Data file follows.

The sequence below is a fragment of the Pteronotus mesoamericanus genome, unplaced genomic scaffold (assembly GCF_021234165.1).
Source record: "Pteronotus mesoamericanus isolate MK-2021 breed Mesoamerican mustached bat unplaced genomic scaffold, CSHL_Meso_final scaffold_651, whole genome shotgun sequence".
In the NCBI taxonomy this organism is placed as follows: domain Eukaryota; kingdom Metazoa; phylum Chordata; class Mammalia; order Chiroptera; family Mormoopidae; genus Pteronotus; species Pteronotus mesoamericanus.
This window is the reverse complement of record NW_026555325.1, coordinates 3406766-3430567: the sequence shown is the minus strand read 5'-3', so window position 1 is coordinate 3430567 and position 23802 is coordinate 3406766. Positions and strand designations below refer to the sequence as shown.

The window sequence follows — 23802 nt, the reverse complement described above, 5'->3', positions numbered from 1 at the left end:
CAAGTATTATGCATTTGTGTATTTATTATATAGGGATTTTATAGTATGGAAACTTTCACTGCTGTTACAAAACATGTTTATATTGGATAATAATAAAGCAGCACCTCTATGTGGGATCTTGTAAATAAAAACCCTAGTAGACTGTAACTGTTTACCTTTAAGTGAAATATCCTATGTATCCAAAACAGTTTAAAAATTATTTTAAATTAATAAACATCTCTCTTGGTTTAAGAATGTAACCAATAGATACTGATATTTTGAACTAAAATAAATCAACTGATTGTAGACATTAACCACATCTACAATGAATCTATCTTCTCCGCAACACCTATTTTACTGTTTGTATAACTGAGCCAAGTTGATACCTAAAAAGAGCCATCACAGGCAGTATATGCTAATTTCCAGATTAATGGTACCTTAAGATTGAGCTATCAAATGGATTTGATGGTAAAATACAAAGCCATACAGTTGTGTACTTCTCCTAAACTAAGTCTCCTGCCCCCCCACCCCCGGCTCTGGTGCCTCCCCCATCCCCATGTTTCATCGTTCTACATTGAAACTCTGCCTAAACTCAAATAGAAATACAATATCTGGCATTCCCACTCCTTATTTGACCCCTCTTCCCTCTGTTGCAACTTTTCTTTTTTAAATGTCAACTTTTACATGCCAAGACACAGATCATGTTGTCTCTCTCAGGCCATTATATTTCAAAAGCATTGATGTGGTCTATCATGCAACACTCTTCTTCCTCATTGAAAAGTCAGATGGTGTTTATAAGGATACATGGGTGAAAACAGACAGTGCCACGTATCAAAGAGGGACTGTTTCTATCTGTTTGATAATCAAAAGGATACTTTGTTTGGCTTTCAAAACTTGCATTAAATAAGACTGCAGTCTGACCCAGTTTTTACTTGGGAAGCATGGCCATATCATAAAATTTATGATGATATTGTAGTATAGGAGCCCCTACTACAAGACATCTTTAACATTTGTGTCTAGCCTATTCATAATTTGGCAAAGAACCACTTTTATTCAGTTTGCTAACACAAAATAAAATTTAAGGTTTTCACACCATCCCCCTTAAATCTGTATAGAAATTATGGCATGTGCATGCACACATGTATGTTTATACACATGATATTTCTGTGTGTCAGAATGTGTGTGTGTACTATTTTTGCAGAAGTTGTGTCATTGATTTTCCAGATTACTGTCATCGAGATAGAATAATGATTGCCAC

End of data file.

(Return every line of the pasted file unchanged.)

The sequence below is a fragment of the Pteronotus mesoamericanus genome, unplaced genomic scaffold (assembly GCF_021234165.1).
Source record: "Pteronotus mesoamericanus isolate MK-2021 breed Mesoamerican mustached bat unplaced genomic scaffold, CSHL_Meso_final scaffold_651, whole genome shotgun sequence".
In the NCBI taxonomy this organism is placed as follows: domain Eukaryota; kingdom Metazoa; phylum Chordata; class Mammalia; order Chiroptera; family Mormoopidae; genus Pteronotus; species Pteronotus mesoamericanus.
This window is the reverse complement of record NW_026555325.1, coordinates 3406766-3430567: the sequence shown is the minus strand read 5'-3', so window position 1 is coordinate 3430567 and position 23802 is coordinate 3406766. Positions and strand designations below refer to the sequence as shown.

The window sequence follows — 23802 nt, the reverse complement described above, 5'->3', positions numbered from 1 at the left end:
CAAGTATTATGCATTTGTGTATTTATTATATAGGGATTTTATAGTATGGAAACTTTCACTGCTGTTACAAAACATGTTTATATTGGATAATAATAAAGCAGCACCTCTATGTGGGATCTTGTAAATAAAAACCCTAGTAGACTGTAACTGTTTACCTTTAAGTGAAATATCCTATGTATCCAAAACAGTTTAAAAATTATTTTAAATTAATAAACATCTCTCTTGGTTTAAGAATGTAACCAATAGATACTGATATTTTGAACTAAAATAAATCAACTGATTGTAGACATTAACCACATCTACAATGAATCTATCTTCTCCGCAACACCTATTTTACTGTTTGTATAACTGAGCCAAGTTGATACCTAAAAAGAGCCATCACAGGCAGTATATGCTAATTTCCAGATTAATGGTACCTTAAGATTGAGCTATCAAATGGATTTGATGGTAAAATACAAAGCCATACAGTTGTGTACTTCTCCTAAACTAAGTCTCCTGCCCCCCCACCCCCGGCTCTGGTGCCTCCCCCATCCCCATGTTTCATCGTTCTACATTGAAACTCTGCCTAAACTCAAATAGAAATACAATATCTGGCATTCCCACTCCTTATTTGACCCCTCTTCCCTCTGTTGCAACTTTTCTTTTTTAAATGTCAACTTTTACATGCCAAGACACAGATCATGTTGTCTCTCTCAGGCCATTATATTTCAAAAGCATTGATGTGGTCTATCATGCAACACTCTTCTTCCTCATTGAAAAGTCAGATGGTGTTTATAAGGATACATGGGTGAAAACAGACAGTGCCACGTATCAAAGAGGGACTGTTTCTATCTGTTTGATAATCAAAAGGATACTTTGTTTGGCTTTCAAAACTTGCATTAAATAAGACTGCAGTCTGACCCAGTTTTTACTTGGGAAGCATGGCCATATCATAAAATTTATGATGATATTGTAGTATAGGAGCCCCTACTACAAGACATCTTTAACATTTGTGTCTAGCCTATTCATAATTTGGCAAAGAACCACTTTTATTCAGTTTGCTAACACAAAATAAAATTTAAGGTTTTCACACCATCCCCCTTAAATCTGTATAGAAATTATGGCATGTGCATGCACACATGTATGTTTATACACATGATATTTCTGTGTGTCAGAATGTGTGTGTGTACTATTTTTGCAGAAGTTGTGTCATTGATTTTCCAGATTACTGTCATCGAGATAGAATAATGATTGCCAC